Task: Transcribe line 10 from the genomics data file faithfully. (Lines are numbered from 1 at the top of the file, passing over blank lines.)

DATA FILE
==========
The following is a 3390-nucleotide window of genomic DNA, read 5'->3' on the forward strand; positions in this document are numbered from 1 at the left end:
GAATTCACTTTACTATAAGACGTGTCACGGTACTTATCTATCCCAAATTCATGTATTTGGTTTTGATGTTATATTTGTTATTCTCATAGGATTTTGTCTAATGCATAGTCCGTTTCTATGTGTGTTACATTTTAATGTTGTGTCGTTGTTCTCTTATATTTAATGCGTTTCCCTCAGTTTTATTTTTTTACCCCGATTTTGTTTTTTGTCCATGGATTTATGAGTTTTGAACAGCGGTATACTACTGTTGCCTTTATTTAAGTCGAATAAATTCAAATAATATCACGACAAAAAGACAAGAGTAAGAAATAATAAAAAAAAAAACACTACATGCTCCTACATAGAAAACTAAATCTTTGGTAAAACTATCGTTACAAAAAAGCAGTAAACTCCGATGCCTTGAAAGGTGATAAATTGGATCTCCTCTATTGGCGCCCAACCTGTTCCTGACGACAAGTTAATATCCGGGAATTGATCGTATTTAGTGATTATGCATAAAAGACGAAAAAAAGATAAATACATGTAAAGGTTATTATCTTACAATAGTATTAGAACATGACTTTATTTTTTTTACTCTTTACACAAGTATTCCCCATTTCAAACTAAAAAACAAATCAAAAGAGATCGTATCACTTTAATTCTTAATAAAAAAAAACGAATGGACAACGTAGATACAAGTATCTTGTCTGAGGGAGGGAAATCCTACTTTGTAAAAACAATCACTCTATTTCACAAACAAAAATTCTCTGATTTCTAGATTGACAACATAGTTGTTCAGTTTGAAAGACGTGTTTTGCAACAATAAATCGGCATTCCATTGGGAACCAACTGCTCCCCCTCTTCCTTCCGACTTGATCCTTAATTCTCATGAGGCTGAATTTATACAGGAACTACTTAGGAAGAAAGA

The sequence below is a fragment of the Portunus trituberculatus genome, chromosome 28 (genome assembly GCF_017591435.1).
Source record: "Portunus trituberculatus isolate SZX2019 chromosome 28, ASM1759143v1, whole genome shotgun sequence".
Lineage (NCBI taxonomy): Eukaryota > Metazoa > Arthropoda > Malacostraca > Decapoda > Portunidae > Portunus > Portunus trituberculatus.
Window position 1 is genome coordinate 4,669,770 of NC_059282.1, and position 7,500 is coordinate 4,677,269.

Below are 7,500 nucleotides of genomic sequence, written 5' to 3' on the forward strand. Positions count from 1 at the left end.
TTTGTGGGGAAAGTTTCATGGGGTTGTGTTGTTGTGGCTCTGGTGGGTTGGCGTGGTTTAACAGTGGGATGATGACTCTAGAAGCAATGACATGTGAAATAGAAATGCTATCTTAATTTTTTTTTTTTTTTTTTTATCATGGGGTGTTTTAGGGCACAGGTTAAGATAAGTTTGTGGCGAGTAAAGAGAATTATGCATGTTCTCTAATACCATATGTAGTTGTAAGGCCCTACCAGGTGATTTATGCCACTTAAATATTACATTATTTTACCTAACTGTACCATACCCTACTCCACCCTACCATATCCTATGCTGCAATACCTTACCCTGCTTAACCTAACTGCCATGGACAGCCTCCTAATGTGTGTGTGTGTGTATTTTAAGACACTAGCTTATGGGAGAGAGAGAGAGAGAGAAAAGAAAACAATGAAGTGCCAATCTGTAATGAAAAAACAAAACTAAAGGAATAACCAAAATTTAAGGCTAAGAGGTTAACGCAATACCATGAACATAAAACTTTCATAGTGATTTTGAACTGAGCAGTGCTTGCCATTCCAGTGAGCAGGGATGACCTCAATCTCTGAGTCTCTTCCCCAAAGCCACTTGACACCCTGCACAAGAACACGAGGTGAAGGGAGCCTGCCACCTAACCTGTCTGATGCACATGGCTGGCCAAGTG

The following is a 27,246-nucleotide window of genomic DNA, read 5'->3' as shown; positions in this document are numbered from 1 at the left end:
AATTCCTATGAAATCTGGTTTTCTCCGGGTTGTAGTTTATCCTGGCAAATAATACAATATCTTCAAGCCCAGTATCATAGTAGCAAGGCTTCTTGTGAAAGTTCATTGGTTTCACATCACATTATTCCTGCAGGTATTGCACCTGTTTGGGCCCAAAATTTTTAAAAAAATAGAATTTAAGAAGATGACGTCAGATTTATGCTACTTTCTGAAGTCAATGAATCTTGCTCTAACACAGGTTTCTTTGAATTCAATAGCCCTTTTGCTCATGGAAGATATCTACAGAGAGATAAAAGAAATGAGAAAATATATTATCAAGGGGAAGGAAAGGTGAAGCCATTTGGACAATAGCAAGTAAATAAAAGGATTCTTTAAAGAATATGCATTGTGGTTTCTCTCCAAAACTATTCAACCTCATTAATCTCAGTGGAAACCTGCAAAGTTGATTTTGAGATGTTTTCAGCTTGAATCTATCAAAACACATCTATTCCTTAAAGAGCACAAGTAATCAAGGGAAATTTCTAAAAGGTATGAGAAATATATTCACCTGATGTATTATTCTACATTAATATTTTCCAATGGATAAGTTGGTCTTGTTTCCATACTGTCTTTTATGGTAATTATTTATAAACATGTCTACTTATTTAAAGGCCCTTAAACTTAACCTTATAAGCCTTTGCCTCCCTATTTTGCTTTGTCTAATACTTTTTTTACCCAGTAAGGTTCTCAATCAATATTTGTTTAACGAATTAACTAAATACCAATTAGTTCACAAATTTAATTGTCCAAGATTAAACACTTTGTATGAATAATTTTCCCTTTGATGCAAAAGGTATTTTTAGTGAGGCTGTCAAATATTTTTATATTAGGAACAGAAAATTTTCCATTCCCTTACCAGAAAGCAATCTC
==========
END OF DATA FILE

AATTCCTATGAAATCTGGTTTTCTCCGGGTTGTAGTTTATCCTGGCAAATAATACAATATCTTCAAGCCCAGTATCATAGTAGCAAGGCTTCTTGTGAAAGTTCATTGGTTTCACATCACATTATTCCTGCAGGTATTGCACCTGTTTGGGCCCAAAATTTTTAAAAAAATAGAATTTAAGAAGATGACGTCAGATTTATGCTACTTTCTGAAGTCAATGAATCTTGCTCTAACACAGGTTTCTTTGAATTCAATAGCCCTTTTGCTCATGGAAGATATCTACAGAGAGATAAAAGAAATGAGAAAATATATTATCAAGGGGAAGGAAAGGTGAAGCCATTTGGACAATAGCAAGTAAATAAAAGGATTCTTTAAAGAATATGCATTGTGGTTTCTCTCCAAAACTATTCAACCTCATTAATCTCAGTGGAAACCTGCAAAGTTGATTTTGAGATGTTTTCAGCTTGAATCTATCAAAACACATCTATTCCTTAAAGAGCACAAGTAATCAAGGGAAATTTCTAAAAGGTATGAGAAATATATTCACCTGATGTATTATTCTACATTAATATTTTCCAATGGATAAGTTGGTCTTGTTTCCATACTGTCTTTTATGGTAATTATTTATAAACATGTCTACTTATTTAAAGGCCCTTAAACTTAACCTTATAAGCCTTTGCCTCCCTATTTTGCTTTGTCTAATACTTTTTTTACCCAGTAAGGTTCTCAATCAATATTTGTTTAACGAATTAACTAAATACCAATTAGTTCACAAATTTAATTGTCCAAGATTAAACACTTTGTATGAATAATTTTCCCTTTGATGCAAAAGGTATTTTTAGTGAGGCTGTCAAATATTTTTATATTAGGAACAGAAAATTTTCCATTCCCTTACCAGAAAGCAATCTC